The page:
LYING, LIES AND LIARS – BY ELLIN CURLEY

Since Donald Trump entered the political scene, we’ve had to deal with lies and lying on a daily basis. You could say that our society has become obsessed with lying.

At first the news media were reluctant to call Trump’s untruths, ‘lies’. They felt that the word was too harsh and possibly biased. But as time has increased the number, the frequency and the egregiousness of ‘untruths’ coming out of Trump’s mouth, the media has changed it’s tune. Now they call his lies, ‘lies’. So we hear people talking about lies and lying every day.

In this atmosphere, we watched one of our favorite movies again and saw it from a different perspective. The movie, from 2009, is called “The Invention Of Lying”. It’s a Ricky Gervais masterpiece.

It couldn’t be more relevant to today’s culture of political lying. The movie has a very interesting concept. People in the movie’s world can only tell the absolute truth. They are incapable of lying, of saying anything that is not 100% true. They can’t even imagine the possibility of lying.

This leads to some interesting interchanges since everyone is brutally honest at all times. Examples of this phenomenon are: Secretary tells her boss he is a loser and she’s hated every day she has had to work for him. A waiter tells the customer “I don’t like you, so I spit in your food.” On a date, the leading lady tells the hero she won’t sleep with him or go out with him again because he’s not a good genetic match. She’s beautiful but he’s short, fat, and has a snub nose. She doesn’t want fat kids with snub noses.

A sign outside a nursing home says something like, “Depressing Place Where Old People Go To Die.”

Another side effect of total truth-telling is that there is no art, TV, theater or even novels. This is because art and fiction are forms of making things up. Saying things that are not 100% true. So the only entertainment is ‘readers’ reading history lessons on film. The history writers are each assigned centuries. They produce scripts depicting real events from that century. One popular movie was “Napoleon – 1812-1813.”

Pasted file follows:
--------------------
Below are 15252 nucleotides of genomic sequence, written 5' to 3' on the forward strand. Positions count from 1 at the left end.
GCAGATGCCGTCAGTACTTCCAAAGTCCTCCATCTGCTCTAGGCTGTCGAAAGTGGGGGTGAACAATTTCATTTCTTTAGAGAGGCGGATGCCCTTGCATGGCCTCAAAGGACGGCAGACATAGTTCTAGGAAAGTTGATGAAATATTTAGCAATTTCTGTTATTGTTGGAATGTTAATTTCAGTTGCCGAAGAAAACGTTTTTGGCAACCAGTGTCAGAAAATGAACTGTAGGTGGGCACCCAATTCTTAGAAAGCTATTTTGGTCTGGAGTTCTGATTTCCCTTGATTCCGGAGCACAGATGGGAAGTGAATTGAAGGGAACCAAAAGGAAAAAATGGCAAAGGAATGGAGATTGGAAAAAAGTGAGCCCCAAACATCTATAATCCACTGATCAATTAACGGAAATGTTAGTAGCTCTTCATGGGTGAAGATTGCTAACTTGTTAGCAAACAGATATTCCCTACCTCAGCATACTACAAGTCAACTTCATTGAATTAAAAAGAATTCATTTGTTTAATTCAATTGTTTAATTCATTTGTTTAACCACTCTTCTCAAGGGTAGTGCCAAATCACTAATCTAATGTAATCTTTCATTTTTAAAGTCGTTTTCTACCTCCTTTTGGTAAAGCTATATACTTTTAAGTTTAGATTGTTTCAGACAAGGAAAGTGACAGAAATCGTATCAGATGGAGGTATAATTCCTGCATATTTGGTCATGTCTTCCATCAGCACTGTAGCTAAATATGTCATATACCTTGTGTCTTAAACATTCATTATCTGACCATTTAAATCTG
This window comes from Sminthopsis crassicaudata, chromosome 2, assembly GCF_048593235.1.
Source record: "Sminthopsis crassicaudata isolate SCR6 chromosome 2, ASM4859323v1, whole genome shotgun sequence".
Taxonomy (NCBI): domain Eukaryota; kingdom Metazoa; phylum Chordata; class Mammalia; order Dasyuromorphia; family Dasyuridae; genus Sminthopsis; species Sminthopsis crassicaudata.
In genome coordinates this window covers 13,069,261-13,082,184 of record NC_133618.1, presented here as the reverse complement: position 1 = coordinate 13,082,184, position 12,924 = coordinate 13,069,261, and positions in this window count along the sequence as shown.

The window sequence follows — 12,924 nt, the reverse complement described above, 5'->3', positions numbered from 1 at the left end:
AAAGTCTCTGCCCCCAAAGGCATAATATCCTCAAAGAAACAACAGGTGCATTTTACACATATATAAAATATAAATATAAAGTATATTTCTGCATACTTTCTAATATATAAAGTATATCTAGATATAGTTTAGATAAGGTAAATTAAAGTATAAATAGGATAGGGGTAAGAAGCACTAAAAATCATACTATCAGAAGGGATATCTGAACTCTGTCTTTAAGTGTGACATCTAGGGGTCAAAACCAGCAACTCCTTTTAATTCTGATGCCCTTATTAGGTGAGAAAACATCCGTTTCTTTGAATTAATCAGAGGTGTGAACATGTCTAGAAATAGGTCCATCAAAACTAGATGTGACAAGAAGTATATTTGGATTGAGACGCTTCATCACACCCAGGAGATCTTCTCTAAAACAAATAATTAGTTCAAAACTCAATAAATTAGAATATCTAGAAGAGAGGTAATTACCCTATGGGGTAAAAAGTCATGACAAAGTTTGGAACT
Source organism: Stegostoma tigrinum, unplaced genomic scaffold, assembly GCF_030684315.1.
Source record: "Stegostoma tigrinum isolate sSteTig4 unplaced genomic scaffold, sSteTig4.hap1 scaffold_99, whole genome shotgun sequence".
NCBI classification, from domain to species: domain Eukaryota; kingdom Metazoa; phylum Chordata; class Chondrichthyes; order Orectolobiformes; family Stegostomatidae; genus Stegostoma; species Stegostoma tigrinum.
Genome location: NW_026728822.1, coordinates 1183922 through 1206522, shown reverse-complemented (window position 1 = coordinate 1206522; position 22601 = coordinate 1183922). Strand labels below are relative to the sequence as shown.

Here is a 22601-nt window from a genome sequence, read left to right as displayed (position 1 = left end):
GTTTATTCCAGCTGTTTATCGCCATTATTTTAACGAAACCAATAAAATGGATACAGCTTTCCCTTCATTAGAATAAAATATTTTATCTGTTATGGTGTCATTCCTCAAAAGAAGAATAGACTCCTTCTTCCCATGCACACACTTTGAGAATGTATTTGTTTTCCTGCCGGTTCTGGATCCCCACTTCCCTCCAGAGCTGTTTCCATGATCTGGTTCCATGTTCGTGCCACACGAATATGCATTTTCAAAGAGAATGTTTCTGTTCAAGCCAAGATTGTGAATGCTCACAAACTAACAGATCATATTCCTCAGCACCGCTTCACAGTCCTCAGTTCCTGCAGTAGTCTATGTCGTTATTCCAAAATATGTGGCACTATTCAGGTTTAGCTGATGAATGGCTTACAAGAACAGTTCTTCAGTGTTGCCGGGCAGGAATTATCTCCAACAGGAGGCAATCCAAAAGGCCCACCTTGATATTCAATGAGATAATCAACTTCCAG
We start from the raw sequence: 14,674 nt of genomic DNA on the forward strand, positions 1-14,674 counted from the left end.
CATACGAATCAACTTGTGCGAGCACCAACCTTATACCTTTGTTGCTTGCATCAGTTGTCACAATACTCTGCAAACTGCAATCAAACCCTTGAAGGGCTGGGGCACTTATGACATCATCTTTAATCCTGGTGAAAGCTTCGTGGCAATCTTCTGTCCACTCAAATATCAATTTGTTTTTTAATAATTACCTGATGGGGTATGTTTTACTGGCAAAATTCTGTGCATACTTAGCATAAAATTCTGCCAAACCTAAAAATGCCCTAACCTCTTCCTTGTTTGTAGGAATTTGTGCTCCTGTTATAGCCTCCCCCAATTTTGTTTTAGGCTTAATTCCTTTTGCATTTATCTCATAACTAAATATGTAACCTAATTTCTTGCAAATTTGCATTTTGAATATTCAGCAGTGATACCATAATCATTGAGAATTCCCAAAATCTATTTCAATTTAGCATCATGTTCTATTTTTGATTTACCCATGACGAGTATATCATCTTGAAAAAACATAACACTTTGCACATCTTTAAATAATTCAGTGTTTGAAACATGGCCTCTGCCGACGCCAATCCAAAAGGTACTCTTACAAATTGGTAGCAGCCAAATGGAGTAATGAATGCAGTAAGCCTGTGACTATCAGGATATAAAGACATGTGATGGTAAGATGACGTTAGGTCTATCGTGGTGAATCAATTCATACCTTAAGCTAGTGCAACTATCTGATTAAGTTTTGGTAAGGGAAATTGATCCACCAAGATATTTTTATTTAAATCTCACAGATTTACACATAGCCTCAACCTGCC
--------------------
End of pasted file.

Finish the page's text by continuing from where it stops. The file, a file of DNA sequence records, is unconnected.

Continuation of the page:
The hero of the movie, Marc, played by Ricky Gervais, suddenly realizes that he has the ability to say things that ‘aren’t’. He first uses his ability to lie to get money from his bank. He merely tells the teller that he has $800 in his account when he only has $300. The teller apologizes for the bank error and gives Marc the $800 that she now believes he has in his account. Whatever Marc said must be true, so it must be a computer error.

The movie ramps up the social commentary when Marc ‘invents’ religion. His mother is dying and tells Marc that she is scared. So, to make her less fearful of dying, Marc tells her that she’ll be going to a wonderful place where she’ll see all her deceased loved ones, she’ll be eternally happy and she’ll get her own mansion. Some hospital personnel overhears Marc’s conversation with his Mom and they believe everything he says.

The next day, there’s a huge crowd outside Marc’s house demanding more information about what happens when you die. Marc ends up inventing ‘a man in the sky’ who controls everything. He writes down ten rules about the man and the afterlife on two pizza cartons. It’s very interesting to see the changes in society and in the people once religion is introduced.

The genius of this movie is that while it’s a super high concept film, you really care about the main characters. You get drawn into the ‘love story’ at the core of the plot. The drama revolves around whether or not the beautiful and wonderful girl, Anna, played by Jennifer Garner, will overcome the superficial biases of the culture and marry her best friend. He’s the guy she rejected by saying that he would give her fat kids with snub noses.

This movie is a hidden gem. Lots of big stars today had small parts in the movie. People like Tina Fey, Rob Lowe, Louis C.K., Jeffrey Tambor, Jonah Hill, etc. Great casting!

I highly recommend this movie. We’ve shown it to a few friends and they are all blown away. They thank us for introducing them to something so well done and engaging. I hope we can create a cult of fans for this overlooked and underappreciated piece.

I hope you’ll watch it! You’ll thank me too! Since we live with non-stop lies from our leaders, it’s refreshing to spend two hours with people who can’t lie at all!